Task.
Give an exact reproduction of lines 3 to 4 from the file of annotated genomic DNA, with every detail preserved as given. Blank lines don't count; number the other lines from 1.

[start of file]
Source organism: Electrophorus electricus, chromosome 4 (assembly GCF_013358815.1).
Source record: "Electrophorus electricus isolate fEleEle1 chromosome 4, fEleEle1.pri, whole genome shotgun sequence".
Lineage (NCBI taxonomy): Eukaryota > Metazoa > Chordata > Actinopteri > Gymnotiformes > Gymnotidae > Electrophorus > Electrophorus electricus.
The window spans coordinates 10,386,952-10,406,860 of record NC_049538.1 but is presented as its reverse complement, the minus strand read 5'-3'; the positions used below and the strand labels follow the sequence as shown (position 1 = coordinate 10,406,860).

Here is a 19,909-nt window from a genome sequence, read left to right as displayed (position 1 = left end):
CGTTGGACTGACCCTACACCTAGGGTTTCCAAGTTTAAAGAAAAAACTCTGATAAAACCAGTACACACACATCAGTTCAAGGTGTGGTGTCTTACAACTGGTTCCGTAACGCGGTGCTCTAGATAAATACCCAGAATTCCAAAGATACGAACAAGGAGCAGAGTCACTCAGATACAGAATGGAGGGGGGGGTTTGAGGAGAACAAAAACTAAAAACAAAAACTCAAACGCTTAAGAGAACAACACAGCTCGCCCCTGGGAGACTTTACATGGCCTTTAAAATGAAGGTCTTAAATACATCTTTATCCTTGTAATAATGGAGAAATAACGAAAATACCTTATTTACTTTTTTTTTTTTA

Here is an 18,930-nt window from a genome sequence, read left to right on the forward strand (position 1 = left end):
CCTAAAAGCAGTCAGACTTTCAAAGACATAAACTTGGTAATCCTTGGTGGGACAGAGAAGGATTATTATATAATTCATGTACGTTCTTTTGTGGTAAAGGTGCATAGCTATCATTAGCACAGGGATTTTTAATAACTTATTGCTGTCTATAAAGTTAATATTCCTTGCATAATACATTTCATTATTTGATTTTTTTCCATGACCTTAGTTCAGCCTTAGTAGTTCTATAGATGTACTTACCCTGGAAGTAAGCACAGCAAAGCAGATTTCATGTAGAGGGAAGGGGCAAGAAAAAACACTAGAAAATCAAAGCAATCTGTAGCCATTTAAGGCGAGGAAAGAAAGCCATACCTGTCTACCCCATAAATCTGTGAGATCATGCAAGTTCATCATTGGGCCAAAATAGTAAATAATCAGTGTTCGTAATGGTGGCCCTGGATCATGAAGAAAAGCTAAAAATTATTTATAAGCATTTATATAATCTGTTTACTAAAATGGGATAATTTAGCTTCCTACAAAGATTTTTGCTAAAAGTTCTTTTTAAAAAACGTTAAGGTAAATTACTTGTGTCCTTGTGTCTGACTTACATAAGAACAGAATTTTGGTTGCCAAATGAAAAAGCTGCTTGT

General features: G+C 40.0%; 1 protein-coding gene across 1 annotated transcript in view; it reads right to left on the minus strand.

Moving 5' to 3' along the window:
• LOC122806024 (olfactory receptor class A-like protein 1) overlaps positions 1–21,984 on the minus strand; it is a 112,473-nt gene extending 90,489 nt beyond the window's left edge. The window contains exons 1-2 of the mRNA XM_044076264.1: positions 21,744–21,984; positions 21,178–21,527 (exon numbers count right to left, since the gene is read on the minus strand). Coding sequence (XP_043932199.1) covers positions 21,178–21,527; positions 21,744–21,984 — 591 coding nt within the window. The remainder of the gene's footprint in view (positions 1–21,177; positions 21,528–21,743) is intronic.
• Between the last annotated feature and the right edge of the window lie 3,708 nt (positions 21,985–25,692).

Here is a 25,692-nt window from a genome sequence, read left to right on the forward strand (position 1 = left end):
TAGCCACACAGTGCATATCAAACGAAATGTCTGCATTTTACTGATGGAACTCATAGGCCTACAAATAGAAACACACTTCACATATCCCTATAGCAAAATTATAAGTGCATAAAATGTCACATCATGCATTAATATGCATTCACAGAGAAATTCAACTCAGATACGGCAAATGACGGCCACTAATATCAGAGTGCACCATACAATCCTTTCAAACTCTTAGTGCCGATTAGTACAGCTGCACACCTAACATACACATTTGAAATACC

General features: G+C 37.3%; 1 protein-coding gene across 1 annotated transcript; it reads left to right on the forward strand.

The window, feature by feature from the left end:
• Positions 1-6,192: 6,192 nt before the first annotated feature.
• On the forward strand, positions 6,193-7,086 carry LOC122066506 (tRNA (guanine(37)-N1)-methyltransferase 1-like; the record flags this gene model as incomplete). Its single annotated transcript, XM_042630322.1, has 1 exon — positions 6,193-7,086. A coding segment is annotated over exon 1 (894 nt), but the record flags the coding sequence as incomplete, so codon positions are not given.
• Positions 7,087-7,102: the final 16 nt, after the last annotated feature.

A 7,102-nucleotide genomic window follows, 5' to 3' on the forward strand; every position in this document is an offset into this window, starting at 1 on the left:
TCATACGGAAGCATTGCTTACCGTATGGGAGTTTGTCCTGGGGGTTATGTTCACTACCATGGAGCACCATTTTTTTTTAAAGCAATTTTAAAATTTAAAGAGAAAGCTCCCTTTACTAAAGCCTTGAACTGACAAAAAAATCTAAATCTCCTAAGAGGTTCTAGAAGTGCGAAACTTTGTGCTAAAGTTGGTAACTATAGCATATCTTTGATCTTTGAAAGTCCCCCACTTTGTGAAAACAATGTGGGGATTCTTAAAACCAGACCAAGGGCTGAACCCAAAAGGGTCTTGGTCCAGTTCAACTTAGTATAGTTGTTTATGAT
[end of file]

Lineage (NCBI taxonomy): Eukaryota > Metazoa > Chordata > Actinopteri > Gymnotiformes > Gymnotidae > Electrophorus > Electrophorus electricus.
The window spans coordinates 10,386,952-10,406,860 of record NC_049538.1 but is presented as its reverse complement, the minus strand read 5'-3'; the positions used below and the strand labels follow the sequence as shown (position 1 = coordinate 10,406,860).